Thanks to Tim O’Dwyer for drawing our attention to Lloyd Geering‘s work once again. The recent opinion post with a description of progressive christianity has provoked considerable thinking in our growing subscriber list. This time we are looking at an article in the NSW UCA Synod’s paper Insights from 2011.
Lloyd Geering, St Andrews Trust
The visit to Sydney of a grand old pioneer and brilliant scholar of progressive religion has prompted me to study this booklet which he has written as a summary of his three lectures on the subject.
In 50 pages Professor Geering presents a succinct statement of all the wisdom I need to support my decision to relinquish the antiquated Christology still being promulgated today by most institutional churches.
It has also provided me with a summary of all the material I need to reconstruct my portrait of a more credible Jesus of Nazareth.
With characteristic forthrightness, Geering has presented a Jesus we have hardly ever known; he has documented the waning of orthodox Christian belief and in its place he has described the emergence of a Christless Christianity.
Surprisingly he reveals that this apparently new approach to a Christianity without Christ finds its origins among the followers of Jesus of Nazareth — but only in the few decades immediately following his death. (This was at a time before the church had the chance to make claims about a virgin birth and a physical resurrection, or elevate him to God’s right hand, or bestow upon him divine status, or credit him with miraculous feats in defiance of natural laws, or endow him with salvific powers.)
In doing so Geering has used the latest method of searching for the most reliable evidence about the historical figure on whom Christianity was founded. Approximately 200 independent world-renowned scholars from differing disciplines, including Geering himself, came together in continuing convocation to form the Westar Institute, which adopted this research methodology.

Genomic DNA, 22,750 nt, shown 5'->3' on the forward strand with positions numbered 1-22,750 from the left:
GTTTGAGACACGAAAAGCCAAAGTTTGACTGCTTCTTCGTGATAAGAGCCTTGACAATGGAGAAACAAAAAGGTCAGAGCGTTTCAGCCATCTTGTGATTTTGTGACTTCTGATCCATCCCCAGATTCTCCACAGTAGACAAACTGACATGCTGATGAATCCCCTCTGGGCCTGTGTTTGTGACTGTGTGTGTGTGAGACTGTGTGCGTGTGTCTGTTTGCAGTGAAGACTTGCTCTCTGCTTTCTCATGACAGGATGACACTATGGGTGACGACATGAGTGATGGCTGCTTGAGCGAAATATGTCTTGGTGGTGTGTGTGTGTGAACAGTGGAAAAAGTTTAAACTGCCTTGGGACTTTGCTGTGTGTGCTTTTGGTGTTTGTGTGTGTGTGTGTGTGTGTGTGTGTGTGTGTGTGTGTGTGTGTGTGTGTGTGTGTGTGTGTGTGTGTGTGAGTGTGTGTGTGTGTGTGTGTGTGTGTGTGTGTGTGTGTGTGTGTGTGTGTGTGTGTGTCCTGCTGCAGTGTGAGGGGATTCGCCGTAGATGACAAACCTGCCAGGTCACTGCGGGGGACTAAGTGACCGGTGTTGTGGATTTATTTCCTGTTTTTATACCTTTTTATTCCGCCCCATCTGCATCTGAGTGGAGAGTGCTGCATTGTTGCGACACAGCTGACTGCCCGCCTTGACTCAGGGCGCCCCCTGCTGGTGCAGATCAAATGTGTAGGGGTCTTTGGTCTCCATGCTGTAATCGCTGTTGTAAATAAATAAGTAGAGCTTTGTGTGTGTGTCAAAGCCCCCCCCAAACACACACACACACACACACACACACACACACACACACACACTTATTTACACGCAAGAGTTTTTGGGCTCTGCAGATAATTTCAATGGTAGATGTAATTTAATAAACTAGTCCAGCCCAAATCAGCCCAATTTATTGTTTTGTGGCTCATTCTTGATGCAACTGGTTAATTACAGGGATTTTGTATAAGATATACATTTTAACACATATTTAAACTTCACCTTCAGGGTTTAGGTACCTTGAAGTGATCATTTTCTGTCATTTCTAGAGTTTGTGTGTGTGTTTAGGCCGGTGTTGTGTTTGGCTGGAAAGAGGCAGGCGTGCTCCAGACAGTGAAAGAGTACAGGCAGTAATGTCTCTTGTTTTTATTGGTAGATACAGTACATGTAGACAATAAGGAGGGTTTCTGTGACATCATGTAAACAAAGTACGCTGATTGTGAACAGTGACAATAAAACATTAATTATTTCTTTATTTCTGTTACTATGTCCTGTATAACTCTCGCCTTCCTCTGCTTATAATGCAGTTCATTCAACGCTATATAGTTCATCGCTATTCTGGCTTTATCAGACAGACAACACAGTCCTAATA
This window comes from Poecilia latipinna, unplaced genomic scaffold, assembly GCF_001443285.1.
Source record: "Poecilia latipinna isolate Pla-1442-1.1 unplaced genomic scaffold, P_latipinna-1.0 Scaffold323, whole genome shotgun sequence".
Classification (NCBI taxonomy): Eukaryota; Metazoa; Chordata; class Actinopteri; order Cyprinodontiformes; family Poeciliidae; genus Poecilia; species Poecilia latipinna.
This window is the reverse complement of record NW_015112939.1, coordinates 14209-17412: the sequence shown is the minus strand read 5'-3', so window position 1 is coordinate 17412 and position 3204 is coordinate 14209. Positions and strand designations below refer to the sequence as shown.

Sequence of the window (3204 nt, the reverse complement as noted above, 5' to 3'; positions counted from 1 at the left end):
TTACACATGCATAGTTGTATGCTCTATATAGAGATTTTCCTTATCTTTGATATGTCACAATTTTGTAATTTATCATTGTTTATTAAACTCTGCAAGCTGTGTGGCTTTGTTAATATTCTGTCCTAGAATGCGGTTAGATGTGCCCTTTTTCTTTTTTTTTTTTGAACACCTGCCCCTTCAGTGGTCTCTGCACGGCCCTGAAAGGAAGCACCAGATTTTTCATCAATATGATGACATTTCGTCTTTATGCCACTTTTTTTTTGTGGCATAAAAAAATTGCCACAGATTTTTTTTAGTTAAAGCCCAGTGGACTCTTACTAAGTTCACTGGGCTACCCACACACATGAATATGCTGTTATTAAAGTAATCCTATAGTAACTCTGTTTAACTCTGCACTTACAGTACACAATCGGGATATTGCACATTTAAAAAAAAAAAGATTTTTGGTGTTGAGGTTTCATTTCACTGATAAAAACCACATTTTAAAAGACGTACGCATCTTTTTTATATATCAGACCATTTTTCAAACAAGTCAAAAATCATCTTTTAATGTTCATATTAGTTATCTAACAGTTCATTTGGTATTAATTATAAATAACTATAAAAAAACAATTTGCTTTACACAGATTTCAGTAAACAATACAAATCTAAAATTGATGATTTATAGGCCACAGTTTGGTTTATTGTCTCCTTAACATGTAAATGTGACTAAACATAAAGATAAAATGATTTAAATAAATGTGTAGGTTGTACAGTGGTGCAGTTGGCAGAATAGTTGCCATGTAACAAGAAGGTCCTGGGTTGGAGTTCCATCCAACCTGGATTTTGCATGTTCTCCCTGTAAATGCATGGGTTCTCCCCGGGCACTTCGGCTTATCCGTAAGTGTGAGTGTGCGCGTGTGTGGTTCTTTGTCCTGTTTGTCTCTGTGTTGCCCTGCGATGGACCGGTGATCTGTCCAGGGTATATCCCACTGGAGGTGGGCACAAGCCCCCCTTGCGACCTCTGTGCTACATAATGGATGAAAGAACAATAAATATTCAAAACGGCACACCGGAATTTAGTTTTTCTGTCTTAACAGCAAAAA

In the Institute’s Jesus Seminar, the scholars found that the truly human Jesus had been hidden under layer after layer of Christian fictions.
The trip of Mary and Joseph to Bethlehem, the shepherds in the fields and the three wise men were all stories that were created around the latter half of the first century in order “to satisfy growing theological interests”.
Probably only an estimated 19 per cent of sayings attributed to Jesus by the gospel writers were thought to be authentic.
The real Jesus was neither intentionally the founder of an institution nor was he divine. He was a Jewish sage whose one-liners and stories about how to live were addressed to his fellow Jews but which, once memorialised, spoke universally to the human condition.
The Church itself largely created the portrait of the divine Christ, which became frozen after the first two or three centuries of the Christian era.
Nobody has yet found how the Church began. The studies lean towards the idea that it was the work of grieving followers of “the Way”, who were endeavouring to find meaning in the tragic death of their charismatic friend by looking for predictions of his sacrificial life in their Jewish bible, the Torah.
Despite the fact that the gospel record does not provide a substantially reliable account of who Jesus was and what he said and did, it has been possible to use it in conjunction with other ancient documents like the Didache and the Gospel of Thomas to describe what Geering calls “the footprints” and “voice prints” of the historical Jesus.
And, although this has meant the discrediting of much of traditional Christian doctrine and the “decline of Christianity”, it has provided a new foundation for Christian practice.
Far from being a relentlessly deconstructionist approach to traditional religion, these studies acknowledge the fact that the passing away institutions of Christianity have shaped a whole civilisation, given the world a Divinity which was and still is “an ultimate point of reference in terms of which all else is grasped” and helped people “practise their highest values” as Jesus must have done.
Lying deeply buried in cold orthodoxy, however, the real essence of what inspired the first disciples has been sensitively unearthed.
This way of loving and being has been minimised by a misrepresentation of the life of Jesus, whose words and actions have been masked by an ecclesiastical system.
This system was in many respects inconsistent with what Jesus said. But, underneath the mythical framework, the essence has remained.
It is ready to be revived and reclaimed by those who are willing to attempt to do what Jesus taught without relying on divine help from an imaginatively created Christ figure to do it.
In conclusion, Lloyd Geering throws down the gauntlet to modern-day followers of the Way, whose task is to keep the mission of Jesus alive and to witness to unconditional love in human relationships — which is what Jesus called the reign of God.
Eric Stevenson is a retired Uniting Church minister and Coordinator, Centre for Progressive Religious Thought (Sydney), www.cprtfreedomtoexplore.org.au.